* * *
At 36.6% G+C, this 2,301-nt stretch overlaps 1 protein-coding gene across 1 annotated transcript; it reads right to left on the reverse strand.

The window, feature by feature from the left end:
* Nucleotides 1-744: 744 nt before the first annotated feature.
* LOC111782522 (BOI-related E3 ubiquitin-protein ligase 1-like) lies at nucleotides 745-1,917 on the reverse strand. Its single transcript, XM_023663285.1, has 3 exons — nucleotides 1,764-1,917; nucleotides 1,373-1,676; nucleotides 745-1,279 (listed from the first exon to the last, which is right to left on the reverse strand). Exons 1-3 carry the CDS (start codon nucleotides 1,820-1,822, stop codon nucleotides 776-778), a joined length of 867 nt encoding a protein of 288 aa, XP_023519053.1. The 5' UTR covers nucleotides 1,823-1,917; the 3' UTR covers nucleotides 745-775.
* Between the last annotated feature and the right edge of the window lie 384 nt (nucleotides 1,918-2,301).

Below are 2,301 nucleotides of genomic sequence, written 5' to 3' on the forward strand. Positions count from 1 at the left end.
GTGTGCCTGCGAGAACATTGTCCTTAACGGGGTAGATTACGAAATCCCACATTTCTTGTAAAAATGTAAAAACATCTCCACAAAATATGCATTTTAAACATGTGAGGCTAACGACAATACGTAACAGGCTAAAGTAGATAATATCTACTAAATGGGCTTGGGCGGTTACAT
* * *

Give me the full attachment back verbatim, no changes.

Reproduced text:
At 36.6% G+C, this 2,301-nt stretch overlaps 1 protein-coding gene across 1 annotated transcript; it reads right to left on the reverse strand.

The window, feature by feature from the left end:
* Nucleotides 1-744: 744 nt before the first annotated feature.
* LOC111782522 (BOI-related E3 ubiquitin-protein ligase 1-like) lies at nucleotides 745-1,917 on the reverse strand. Its single transcript, XM_023663285.1, has 3 exons — nucleotides 1,764-1,917; nucleotides 1,373-1,676; nucleotides 745-1,279 (listed from the first exon to the last, which is right to left on the reverse strand). Exons 1-3 carry the CDS (start codon nucleotides 1,820-1,822, stop codon nucleotides 776-778), a joined length of 867 nt encoding a protein of 288 aa, XP_023519053.1. The 5' UTR covers nucleotides 1,823-1,917; the 3' UTR covers nucleotides 745-775.
* Between the last annotated feature and the right edge of the window lie 384 nt (nucleotides 1,918-2,301).

Below are 2,301 nucleotides of genomic sequence, written 5' to 3' on the forward strand. Positions count from 1 at the left end.
GTGTGCCTGCGAGAACATTGTCCTTAACGGGGTAGATTACGAAATCCCACATTTCTTGTAAAAATGTAAAAACATCTCCACAAAATATGCATTTTAAACATGTGAGGCTAACGACAATACGTAACAGGCTAAAGTAGATAATATCTACTAAATGGGCTTGGGCGGTTACAT